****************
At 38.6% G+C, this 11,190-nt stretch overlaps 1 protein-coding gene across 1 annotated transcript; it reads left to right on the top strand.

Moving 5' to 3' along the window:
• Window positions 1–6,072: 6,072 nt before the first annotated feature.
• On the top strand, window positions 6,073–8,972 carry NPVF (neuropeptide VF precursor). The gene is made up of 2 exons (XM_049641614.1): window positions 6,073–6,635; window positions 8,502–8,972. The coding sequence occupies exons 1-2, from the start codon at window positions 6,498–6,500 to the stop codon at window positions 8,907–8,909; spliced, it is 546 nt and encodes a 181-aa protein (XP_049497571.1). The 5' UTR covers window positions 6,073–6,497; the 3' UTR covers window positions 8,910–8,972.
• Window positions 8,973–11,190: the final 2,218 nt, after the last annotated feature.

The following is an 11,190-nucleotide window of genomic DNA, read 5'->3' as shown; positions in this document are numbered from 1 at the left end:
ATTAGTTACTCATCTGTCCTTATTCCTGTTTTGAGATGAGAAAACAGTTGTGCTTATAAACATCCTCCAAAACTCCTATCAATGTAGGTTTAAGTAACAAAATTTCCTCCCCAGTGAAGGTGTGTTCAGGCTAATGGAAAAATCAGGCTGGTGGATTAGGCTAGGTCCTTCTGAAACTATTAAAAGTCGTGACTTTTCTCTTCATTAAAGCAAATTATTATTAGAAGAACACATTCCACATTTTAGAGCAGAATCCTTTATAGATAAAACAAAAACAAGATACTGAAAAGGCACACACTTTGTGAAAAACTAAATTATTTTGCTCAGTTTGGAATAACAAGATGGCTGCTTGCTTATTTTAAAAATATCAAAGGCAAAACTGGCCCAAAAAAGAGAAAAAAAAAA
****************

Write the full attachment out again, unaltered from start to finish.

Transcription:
At 38.6% G+C, this 11,190-nt stretch overlaps 1 protein-coding gene across 1 annotated transcript; it reads left to right on the top strand.

Moving 5' to 3' along the window:
• Window positions 1–6,072: 6,072 nt before the first annotated feature.
• On the top strand, window positions 6,073–8,972 carry NPVF (neuropeptide VF precursor). The gene is made up of 2 exons (XM_049641614.1): window positions 6,073–6,635; window positions 8,502–8,972. The coding sequence occupies exons 1-2, from the start codon at window positions 6,498–6,500 to the stop codon at window positions 8,907–8,909; spliced, it is 546 nt and encodes a 181-aa protein (XP_049497571.1). The 5' UTR covers window positions 6,073–6,497; the 3' UTR covers window positions 8,910–8,972.
• Window positions 8,973–11,190: the final 2,218 nt, after the last annotated feature.

The following is an 11,190-nucleotide window of genomic DNA, read 5'->3' as shown; positions in this document are numbered from 1 at the left end:
ATTAGTTACTCATCTGTCCTTATTCCTGTTTTGAGATGAGAAAACAGTTGTGCTTATAAACATCCTCCAAAACTCCTATCAATGTAGGTTTAAGTAACAAAATTTCCTCCCCAGTGAAGGTGTGTTCAGGCTAATGGAAAAATCAGGCTGGTGGATTAGGCTAGGTCCTTCTGAAACTATTAAAAGTCGTGACTTTTCTCTTCATTAAAGCAAATTATTATTAGAAGAACACATTCCACATTTTAGAGCAGAATCCTTTATAGATAAAACAAAAACAAGATACTGAAAAGGCACACACTTTGTGAAAAACTAAATTATTTTGCTCAGTTTGGAATAACAAGATGGCTGCTTGCTTATTTTAAAAATATCAAAGGCAAAACTGGCCCAAAAAAGAGAAAAAAAAAA